How to Create a Workplace That Inspires Passion

Passion provides powerful motivation for learning, yet a recent survey among the US workforce showed that just 13% of all employees exhibiting the type of passion in their work environments that helps them truly improve in their professions. Since before the outbreak, corporate leaders everywhere are wondering – especially in times of uncertainty and shifting economies – how can we create learning environments that inspire passion — and how do we scale them to work in even the largest institutions?

In broad stroke terms, research has identified three main qualities of people who have the particular form of passion that is associated with performance improvement. Passionate team members have a long-term commitment to increasing one’s impact in a particular domain — for example, banking, medicine, gardening, or visual art, as well as a questing disposition that seeks out new challenges and views them as exciting opportunities to learn. Meanwhile, they exhibit a connecting disposition that actively seeks connections with others who could help address these challenges.

This kind of passion is quite rare in today’s business world, but the qualities are not that rare among your team. Chances are that the majority of your team members have at least one of these attributes of passion to build on. What’s more, if your company invested in making changes to the work environment to help accelerate learning, the benefits wi=ould be exponential. In particular, two critical work environment design principles help employees cultivate passion: creating systems for experimentation and supporting connection among workers.

The first way to support passion is to build systems for experimentation that help learners discover their particular domains. This happens through a combination of processes, tools, and management practices designed to compress cycle times and reduce the risk of failure. Oftentimes, this includes shared physical and virtual spaces for teams, prototyping and feedback tools, and management support.

The second way to support passion was in creating connections between workers. Passionate employees are wired to seek out others who can help them meet their goals. Consultants who collaborate with WWD have found that companies that successfully support passionate exploration make it easy for those employees to find others with relevant expertise, both within and outside the organization. This, in turn, helps people solve problems more effectively and supports future collaboration.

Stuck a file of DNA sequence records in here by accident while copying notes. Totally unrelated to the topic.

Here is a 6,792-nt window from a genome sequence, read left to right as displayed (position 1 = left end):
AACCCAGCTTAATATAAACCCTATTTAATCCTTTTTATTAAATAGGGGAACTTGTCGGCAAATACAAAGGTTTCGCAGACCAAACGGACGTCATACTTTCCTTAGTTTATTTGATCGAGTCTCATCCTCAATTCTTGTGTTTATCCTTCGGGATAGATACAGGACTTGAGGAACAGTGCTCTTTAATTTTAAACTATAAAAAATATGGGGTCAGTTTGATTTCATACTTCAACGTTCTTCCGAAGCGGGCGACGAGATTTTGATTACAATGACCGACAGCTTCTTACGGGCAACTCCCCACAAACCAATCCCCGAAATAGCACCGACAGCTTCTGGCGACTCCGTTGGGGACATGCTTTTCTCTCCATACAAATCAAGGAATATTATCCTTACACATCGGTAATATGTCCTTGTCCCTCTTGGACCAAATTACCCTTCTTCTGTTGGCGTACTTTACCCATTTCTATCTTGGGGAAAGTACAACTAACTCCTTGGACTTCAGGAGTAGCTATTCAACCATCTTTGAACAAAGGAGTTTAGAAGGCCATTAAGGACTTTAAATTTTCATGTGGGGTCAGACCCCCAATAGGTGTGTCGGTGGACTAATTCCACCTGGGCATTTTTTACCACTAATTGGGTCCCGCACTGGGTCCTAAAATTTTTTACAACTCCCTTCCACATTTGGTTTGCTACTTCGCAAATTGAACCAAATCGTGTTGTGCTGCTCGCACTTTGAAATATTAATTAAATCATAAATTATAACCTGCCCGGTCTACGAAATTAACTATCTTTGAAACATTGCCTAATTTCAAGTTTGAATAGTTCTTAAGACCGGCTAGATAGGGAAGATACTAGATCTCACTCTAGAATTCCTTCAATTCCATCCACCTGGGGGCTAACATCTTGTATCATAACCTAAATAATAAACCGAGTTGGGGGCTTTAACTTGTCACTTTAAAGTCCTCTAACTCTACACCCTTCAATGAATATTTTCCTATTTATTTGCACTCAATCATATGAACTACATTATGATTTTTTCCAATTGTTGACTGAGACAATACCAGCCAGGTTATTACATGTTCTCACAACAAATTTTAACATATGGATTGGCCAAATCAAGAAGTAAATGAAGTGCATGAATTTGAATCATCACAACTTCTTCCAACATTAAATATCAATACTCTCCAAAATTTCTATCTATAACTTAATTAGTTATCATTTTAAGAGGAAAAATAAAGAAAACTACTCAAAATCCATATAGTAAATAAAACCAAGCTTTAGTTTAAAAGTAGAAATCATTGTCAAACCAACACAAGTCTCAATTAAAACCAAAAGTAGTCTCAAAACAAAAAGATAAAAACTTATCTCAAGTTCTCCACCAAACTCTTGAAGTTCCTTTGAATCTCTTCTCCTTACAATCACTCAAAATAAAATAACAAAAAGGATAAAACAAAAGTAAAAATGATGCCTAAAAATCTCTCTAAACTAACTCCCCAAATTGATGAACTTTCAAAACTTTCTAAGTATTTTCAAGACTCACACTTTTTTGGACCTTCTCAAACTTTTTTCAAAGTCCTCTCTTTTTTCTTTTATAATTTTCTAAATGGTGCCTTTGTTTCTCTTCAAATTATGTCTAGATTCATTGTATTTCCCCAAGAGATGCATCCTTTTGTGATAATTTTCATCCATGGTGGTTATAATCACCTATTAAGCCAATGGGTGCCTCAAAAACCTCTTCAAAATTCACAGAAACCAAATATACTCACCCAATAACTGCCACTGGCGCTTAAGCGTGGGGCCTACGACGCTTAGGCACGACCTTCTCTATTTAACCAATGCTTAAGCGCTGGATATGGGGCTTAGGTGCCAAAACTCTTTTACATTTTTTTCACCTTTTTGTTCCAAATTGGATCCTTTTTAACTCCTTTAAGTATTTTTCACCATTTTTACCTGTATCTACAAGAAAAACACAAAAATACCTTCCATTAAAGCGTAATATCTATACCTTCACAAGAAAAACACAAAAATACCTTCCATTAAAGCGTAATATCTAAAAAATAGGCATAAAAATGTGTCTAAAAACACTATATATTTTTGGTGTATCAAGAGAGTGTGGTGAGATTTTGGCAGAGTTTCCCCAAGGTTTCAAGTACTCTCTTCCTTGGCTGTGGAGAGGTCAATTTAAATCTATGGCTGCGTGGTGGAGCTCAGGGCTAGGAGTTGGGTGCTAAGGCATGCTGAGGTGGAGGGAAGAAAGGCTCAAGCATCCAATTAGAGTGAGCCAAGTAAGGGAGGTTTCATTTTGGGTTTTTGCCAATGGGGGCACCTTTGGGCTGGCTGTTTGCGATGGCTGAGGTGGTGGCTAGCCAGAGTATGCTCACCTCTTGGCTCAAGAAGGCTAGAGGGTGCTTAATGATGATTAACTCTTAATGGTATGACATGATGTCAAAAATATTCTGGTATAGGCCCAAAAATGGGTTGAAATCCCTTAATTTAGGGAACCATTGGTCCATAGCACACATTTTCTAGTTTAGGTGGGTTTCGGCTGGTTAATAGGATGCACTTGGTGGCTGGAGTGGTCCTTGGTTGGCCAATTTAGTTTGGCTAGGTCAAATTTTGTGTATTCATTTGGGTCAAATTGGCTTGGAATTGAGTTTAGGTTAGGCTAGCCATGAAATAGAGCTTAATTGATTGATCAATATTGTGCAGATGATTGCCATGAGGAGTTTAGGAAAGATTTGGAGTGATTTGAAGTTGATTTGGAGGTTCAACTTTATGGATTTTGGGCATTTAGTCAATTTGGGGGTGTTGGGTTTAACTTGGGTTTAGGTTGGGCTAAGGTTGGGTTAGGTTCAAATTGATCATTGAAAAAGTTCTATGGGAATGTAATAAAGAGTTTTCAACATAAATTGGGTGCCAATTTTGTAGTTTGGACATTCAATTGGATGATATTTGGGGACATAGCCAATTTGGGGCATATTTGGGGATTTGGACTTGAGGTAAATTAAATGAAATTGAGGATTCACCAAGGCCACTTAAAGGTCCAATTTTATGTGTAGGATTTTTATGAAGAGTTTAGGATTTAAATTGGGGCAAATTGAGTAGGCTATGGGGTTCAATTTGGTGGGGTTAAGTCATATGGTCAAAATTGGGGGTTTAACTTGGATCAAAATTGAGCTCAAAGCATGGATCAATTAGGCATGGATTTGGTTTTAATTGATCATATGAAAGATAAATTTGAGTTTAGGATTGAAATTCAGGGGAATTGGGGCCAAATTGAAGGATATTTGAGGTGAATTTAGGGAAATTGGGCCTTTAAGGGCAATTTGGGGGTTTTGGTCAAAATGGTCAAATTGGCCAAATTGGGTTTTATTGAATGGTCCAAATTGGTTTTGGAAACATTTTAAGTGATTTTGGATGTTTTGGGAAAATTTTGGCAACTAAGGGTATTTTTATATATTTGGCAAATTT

Although not every company is going to take these steps, there are a couple of things that team leaders can do to help employees apply passion at the workgroup level. Firstly, help your team members frame a powerful question. Exclusive focus on day-to-day challenges can lead people to miss larger shifts in the business ecosystem. Developing a sense of purpose — coming together to ask and answer a powerful question — can help a workgroup move beyond incremental efforts and inspire individual passion. To develop a powerful question, use open-ended prompts, such as “is this what we should be doing” and “what else is possible,” that encourage creative thinking and inspire new and novel approaches.

Meanwhile, prioritize performance trajectory. Just establishing a desired outcome doesn’t put a workgroup on track to reach it —and it’s all too easy to get distracted by incremental gains along the way. Instead, set high-impact performance objectives and track their trajectory, then make tradeoffs to accelerate movement toward shared outcomes. Encouraging long-term thinking outside the executive suite can also inspire workers to raise their aspirations and focus on what matters, deepening long-term commitment.

Whatever the time and effort that it may take, the benefits are well with it. In any organization, there’s an untapped opportunity to cultivate passion in the workforce. People with the passion of the explorer are motivated to learn faster and that can play a significant role in accelerating performance improvement. Taking specific steps to cultivate passion is rewarding for both employees and companies. If you need help navigating ways to do this, reach out to us and we’l be glad to point your organization in the right direction.

Work Well Daily Team

Wellness is a life-long journey. At Work Well Daily, we approach wellness from a broad and holistic viewpoint. Our experiential elements address the physical, social, intellectual, and occupational aspects of wellness, while our media components help our audience address deeper emotional, financial, and spiritual facets. Meanwhile, WWD companies are aware of the importance of environmental wellness and can develop appropriate strategies.

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